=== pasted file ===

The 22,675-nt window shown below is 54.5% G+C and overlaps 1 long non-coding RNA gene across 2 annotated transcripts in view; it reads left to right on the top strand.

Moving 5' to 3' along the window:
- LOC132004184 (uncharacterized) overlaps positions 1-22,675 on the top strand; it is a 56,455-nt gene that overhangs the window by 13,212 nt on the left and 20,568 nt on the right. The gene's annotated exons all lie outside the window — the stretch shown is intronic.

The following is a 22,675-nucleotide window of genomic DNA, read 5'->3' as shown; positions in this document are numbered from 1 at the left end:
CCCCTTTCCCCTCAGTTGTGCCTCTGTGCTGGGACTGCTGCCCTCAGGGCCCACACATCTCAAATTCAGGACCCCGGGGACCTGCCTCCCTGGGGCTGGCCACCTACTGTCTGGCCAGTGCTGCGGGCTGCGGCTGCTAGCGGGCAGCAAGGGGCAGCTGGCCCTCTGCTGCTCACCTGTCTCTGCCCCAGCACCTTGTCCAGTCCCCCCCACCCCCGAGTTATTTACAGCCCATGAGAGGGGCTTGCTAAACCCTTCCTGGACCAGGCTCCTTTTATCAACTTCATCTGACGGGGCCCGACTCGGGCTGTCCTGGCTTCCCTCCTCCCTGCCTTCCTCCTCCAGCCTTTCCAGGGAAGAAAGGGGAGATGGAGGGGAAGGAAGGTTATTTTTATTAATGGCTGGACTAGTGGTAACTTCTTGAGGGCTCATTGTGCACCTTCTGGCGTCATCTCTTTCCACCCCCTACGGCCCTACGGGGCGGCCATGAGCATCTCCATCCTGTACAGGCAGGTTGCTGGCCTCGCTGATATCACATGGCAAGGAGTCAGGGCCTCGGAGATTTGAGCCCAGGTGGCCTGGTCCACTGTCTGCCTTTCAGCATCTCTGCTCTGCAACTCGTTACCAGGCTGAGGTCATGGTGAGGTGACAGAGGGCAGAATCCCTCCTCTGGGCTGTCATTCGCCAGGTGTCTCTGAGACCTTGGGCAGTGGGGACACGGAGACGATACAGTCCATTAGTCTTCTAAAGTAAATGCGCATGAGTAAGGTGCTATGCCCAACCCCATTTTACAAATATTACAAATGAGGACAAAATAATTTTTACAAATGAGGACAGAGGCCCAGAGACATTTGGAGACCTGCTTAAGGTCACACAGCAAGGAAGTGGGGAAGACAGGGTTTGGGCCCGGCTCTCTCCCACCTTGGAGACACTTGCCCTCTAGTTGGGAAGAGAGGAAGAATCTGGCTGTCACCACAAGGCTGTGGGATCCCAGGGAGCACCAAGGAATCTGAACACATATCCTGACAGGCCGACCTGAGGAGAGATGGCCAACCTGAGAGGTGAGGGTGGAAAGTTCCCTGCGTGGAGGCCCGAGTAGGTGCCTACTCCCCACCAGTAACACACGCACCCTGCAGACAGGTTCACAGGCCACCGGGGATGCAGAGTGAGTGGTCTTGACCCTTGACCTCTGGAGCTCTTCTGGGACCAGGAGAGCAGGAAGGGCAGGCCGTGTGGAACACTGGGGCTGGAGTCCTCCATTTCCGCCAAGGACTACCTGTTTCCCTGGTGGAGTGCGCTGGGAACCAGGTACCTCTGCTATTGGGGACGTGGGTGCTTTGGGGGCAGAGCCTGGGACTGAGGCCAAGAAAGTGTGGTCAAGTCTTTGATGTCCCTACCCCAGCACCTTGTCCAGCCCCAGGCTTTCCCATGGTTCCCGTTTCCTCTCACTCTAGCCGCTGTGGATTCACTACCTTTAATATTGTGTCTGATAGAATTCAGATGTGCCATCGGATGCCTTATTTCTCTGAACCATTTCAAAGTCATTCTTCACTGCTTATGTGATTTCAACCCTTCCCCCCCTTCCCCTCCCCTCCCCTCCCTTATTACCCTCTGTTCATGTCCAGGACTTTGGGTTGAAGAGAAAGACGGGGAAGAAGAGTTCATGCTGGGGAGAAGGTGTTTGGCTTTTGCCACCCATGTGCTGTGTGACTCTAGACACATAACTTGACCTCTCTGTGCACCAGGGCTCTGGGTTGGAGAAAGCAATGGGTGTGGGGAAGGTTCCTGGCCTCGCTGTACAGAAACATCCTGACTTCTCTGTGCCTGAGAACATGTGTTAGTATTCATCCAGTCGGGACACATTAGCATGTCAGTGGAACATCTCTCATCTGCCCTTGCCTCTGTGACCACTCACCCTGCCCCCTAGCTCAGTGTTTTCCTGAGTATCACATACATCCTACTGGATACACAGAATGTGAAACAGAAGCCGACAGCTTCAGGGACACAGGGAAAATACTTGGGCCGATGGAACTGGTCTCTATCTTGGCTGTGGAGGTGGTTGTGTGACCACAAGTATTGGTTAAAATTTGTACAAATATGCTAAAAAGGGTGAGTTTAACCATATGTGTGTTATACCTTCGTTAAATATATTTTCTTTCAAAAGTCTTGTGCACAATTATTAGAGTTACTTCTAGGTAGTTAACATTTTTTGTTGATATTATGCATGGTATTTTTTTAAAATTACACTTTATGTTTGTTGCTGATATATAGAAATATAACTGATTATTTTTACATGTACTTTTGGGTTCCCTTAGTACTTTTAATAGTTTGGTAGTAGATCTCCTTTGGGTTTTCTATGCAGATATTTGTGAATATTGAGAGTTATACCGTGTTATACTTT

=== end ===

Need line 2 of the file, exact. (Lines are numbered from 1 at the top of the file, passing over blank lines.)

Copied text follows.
Moving 5' to 3' along the window: